The UK authority tasked with enforcing the new laws, the Information Commissioner’s Office (ICO), agreed to delay fully enforcing them for a period of 12 months. The delayed deadline for compliance (25 May 2012) is now fast approaching and it is important that all organisations are fully prepared to comply with the new laws by May or risk being fined up to £500,000.
Overview of Action Needed
The new rules on cookie use are relatively straightforward. However, translating them into practical action and implementing compliance measures may take some time.
Initially, businesses will need to undertake an audit of what cookies they use, how and why. Then decisions will need to be made about what practical measures will be used to comply with the new laws. This may involve consultation between different areas of the business, such as management and the marketing department. Once a decision has been made, it will then be the task of the technical staff to develop the agreed solution. This process is likely to take several weeks or even months.
What Is a Cookie?
Businesses should be aware that the new laws are drafted broadly to cover not only conventional cookie use, as described above, but “the storing of information, or the gaining of access to information already stored”. In this briefing, ‘cookie’ refers to both cookies per se and any other type of web tracking activity that is caught by this definition.
What Changes Do the New Laws Introduce?
The new laws maintain the need for clear and comprehensive information to be given, but instead of the ‘opt-out’ website owners need to obtain a user’s consent to setting the cookies (effectively an ‘opt-in’).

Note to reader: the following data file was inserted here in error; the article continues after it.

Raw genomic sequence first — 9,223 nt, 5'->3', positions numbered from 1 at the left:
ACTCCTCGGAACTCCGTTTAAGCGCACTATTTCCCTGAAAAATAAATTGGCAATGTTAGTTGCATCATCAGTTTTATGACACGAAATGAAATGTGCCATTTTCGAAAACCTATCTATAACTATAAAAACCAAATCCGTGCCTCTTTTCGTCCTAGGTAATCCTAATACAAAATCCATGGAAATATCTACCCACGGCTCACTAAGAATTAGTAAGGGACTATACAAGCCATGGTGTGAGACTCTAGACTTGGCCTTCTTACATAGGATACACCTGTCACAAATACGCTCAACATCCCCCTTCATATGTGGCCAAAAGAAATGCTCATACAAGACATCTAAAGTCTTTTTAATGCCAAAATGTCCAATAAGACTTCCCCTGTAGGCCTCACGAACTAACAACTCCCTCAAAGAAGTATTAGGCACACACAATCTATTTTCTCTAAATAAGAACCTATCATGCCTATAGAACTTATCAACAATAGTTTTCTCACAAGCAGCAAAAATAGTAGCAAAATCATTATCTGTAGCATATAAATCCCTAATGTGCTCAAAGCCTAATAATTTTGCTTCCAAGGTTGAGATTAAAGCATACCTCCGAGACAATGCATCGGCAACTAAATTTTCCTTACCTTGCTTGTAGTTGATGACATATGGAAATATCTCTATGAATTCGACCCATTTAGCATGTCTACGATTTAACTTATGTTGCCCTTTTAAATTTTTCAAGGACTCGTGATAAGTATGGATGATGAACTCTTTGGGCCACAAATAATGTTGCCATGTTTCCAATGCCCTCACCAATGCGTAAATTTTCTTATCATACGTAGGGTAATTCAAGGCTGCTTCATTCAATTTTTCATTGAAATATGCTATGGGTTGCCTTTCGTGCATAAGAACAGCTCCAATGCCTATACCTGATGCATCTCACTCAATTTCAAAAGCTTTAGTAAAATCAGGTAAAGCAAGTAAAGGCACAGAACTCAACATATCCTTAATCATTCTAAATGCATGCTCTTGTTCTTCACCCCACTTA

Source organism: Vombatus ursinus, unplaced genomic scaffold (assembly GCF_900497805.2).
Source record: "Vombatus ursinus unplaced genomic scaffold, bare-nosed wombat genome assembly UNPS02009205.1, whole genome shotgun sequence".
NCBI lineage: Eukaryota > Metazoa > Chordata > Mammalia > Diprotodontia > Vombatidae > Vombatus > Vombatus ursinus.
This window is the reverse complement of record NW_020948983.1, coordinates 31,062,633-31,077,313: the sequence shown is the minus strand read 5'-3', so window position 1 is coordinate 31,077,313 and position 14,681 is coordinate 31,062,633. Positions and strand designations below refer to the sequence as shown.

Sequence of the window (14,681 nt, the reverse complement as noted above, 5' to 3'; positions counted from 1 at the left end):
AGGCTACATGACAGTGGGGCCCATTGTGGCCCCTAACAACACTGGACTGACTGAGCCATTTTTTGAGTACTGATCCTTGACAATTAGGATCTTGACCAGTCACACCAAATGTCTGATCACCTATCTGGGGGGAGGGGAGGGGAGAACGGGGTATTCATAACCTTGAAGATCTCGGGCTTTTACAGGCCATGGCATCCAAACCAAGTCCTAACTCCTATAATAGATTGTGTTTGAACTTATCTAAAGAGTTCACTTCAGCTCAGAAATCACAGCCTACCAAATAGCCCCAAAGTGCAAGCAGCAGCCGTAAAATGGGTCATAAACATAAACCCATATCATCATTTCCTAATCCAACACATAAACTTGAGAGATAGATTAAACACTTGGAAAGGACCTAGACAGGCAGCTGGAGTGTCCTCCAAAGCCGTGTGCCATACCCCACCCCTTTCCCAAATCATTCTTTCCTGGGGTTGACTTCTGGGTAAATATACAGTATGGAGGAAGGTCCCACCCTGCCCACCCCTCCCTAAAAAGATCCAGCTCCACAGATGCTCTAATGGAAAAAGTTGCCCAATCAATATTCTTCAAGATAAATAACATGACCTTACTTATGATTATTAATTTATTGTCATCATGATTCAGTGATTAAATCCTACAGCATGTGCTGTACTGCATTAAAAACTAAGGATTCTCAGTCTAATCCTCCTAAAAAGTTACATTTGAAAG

Wherever possible, consent should be obtained before the cookie is set.
Unless the Cookie is ‘Strictly Necessary…’
There are limited exceptions to the need to obtain consent, most notably where the cookies are ‘strictly necessary’ to provide a service which has been requested by the user. An example of this is the ‘shopping basket’ cookie which is needed to remember what items an online shopper has put in their shopping basket when they reach the checkout. A cookie which is set purely for that purpose would be considered to be strictly necessary and exempt from the requirement of consent.
This exemption will not cover cookies which are required just to improve or enhance the user’s visit to the site, but it may include cookies which are required in order to provide adequate security measures for the user’s details.
How to Obtain Consent in Practice
Some cookies are more intrusive than others, depending on their purpose. Cookies which are used in order to set user preferences, for example, will be less intrusive than cookies which track a user’s browsing activity across the website itself or across multiple sites.
In December 2011, the ICO issued new guidance on what businesses should do to comply with the new laws. In essence it said that the more intrusive the cookie, the greater priority should be given to obtaining consent for its use.
The ICO went on to say that businesses already use various mechanisms on their websites to draw matters to users’ attention, for example, pop up boxes, banners, headers and footers, notices, tick boxes and so on. The ICO recommended that businesses simply use the same mechanisms to obtain consent to cookies.